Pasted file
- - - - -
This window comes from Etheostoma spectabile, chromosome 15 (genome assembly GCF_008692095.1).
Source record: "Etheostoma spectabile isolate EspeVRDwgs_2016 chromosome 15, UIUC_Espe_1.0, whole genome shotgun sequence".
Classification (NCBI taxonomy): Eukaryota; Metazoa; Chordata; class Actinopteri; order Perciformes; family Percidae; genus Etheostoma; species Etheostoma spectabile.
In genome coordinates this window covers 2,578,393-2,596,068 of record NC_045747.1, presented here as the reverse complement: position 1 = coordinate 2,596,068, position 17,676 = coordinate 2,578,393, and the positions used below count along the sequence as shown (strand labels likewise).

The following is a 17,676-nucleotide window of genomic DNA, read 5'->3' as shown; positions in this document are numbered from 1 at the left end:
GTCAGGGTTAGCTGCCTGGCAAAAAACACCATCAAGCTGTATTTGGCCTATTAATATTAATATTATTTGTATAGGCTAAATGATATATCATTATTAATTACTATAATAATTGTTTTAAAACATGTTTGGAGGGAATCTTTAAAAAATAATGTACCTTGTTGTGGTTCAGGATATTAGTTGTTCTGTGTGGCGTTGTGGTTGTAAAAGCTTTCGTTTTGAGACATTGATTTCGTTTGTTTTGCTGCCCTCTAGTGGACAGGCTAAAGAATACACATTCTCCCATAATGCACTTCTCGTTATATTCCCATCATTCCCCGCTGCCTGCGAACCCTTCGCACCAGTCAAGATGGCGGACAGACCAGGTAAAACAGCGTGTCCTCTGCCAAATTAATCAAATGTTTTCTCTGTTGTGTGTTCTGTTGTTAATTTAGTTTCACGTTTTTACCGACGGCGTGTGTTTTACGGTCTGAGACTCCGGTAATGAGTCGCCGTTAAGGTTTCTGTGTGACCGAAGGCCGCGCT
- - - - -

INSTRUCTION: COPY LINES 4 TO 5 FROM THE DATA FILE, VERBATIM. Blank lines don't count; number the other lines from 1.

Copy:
In genome coordinates this window covers 2,578,393-2,596,068 of record NC_045747.1, presented here as the reverse complement: position 1 = coordinate 2,596,068, position 17,676 = coordinate 2,578,393, and the positions used below count along the sequence as shown (strand labels likewise).

The following is a 17,676-nucleotide window of genomic DNA, read 5'->3' as shown; positions in this document are numbered from 1 at the left end: